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The Beloved Community: Systemic Change Starts with Systems

 
Cross sector partnerships. Collaboration.  Building coalitions. Networking.  All these concepts speak to the human experience, which by nature is social.  We desire to be connected to others who share our values, who live and work with us; we desire understanding and human contact to remind ourselves that indeed we are sharing this existence.  In writing this piece, I am inspired by (1) Dr. Martin Luther King Jr.’s Beloved Community and (2) the White House Initiative, My Brother’s Keeper.  The overlap is undeniable if not critical to the success of our nation’s boys and young men of color.
 

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Making Time For Reflection: Lessons From History

Leaders strive to have a clear vision and purpose in their work. Without it, they risk being distracted, inefficient, and/or ineffective. To build this framework, they need to constantly act intentionally and evaluate themselves, their organizations, community, networks, and movements with this lens. Intentionality means being purposeful and deliberate in action. It is a great metric in the work and yet it can be very hard to make those intentional decisions when the results can be greatly unknown and the work vast.

 

Recently, I have been really reflecting on the journey towards marriage equality and the intentional and unintentional actions embedded in this long-fought journey. Not out of the blue either, since it’s LGTBQ Pride Month and the media has been promoting some of this history. Recently, PBS’ Independent Lens showcased the documentary “We Were Here,” which tells the story of gay San Franciscans in the 80’s at a time when AIDS was spreading unknowingly throughout the community and the response that many groups had to it and how they were able to fight for their survival against prejudice and social disdain. This, juxtaposed with another Independent Lens documentary, “The New Black,” intersected a different view. “The New Black” follows the fight of the black gay and lesbian community as they fought for equal marriage rights in Maryland in 2012 and how the community’s roots in Christianity as well as racial prejudice intersected around this issue.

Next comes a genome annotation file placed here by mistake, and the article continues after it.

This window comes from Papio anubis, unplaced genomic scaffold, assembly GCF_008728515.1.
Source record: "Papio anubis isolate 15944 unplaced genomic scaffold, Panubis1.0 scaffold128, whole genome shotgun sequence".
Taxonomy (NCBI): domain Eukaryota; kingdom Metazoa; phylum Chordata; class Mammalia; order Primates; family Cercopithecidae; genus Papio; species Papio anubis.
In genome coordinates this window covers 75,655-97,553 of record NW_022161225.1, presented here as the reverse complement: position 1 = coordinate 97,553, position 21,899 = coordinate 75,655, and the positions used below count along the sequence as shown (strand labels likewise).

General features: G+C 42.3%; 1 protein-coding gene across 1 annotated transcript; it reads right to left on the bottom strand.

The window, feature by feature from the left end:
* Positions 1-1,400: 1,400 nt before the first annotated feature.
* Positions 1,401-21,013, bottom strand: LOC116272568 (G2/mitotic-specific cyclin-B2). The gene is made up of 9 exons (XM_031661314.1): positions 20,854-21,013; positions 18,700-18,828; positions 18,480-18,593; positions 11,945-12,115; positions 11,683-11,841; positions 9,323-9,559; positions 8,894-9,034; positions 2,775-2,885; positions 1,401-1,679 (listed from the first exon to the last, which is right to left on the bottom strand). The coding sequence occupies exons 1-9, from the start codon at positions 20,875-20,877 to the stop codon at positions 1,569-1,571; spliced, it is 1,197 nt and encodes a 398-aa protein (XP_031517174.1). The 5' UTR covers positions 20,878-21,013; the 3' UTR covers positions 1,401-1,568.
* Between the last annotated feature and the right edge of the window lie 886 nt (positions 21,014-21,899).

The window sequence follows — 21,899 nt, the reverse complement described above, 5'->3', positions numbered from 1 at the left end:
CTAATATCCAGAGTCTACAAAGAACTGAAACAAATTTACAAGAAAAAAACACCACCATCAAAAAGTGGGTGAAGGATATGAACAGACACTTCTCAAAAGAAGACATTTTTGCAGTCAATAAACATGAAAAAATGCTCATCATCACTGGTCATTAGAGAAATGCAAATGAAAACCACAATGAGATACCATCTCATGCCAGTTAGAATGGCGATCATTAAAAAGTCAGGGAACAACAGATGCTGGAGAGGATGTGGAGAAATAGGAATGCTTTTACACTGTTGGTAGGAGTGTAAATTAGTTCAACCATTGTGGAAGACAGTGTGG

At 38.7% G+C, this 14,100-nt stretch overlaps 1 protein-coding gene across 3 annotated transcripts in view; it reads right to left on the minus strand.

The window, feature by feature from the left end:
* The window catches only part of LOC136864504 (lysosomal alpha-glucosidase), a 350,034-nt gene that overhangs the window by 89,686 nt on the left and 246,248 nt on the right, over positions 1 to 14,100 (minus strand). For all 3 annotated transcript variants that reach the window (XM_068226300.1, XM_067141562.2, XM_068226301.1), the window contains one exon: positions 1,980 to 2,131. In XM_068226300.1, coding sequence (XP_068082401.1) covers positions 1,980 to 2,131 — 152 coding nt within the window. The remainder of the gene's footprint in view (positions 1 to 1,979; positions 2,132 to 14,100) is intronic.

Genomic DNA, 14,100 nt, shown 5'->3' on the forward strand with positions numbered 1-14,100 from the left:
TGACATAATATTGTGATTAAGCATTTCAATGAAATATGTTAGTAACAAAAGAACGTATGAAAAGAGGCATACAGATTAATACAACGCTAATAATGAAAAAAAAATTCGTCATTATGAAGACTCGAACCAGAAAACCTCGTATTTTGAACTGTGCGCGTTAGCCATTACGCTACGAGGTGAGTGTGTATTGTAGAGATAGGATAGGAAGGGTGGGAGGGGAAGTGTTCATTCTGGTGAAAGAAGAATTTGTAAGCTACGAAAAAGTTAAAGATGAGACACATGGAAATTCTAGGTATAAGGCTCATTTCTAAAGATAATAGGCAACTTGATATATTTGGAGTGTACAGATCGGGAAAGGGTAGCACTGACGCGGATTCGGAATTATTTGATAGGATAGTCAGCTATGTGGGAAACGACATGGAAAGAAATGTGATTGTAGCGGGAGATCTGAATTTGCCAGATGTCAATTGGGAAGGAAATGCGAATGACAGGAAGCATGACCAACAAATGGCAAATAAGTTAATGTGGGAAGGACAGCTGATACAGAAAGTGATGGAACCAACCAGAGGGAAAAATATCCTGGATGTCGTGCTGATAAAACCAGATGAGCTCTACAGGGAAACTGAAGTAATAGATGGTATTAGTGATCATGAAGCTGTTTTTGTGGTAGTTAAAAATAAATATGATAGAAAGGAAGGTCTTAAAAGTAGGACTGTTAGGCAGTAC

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Guest Blog Post: Reflections On Creating Space | Odin Zackman

By Odin Zackman

 

When you change the way you look at things,

the things you look at change.

Max Planck

 

If we are to create the kind of leadership we need to affect transformative change in ourselves, our workplaces, and our communities, we need to create space—regularly—in our lives. We need to claim a time in our day and in our week to do what I call “big thinking” or just to be silent. We need to weave this space into our meetings with colleagues, so that we are not only focused on “getting things done” but in understanding why and how we are achieving our goals. And we need places annually or semi-annually that can serve as a pilgrimage of sorts—a place to return to that helps reconfirm our purpose in the world, reconnects us with colleagues aligned with our efforts, and renews us along the challenging path of seeking greater health, sustainability and justice.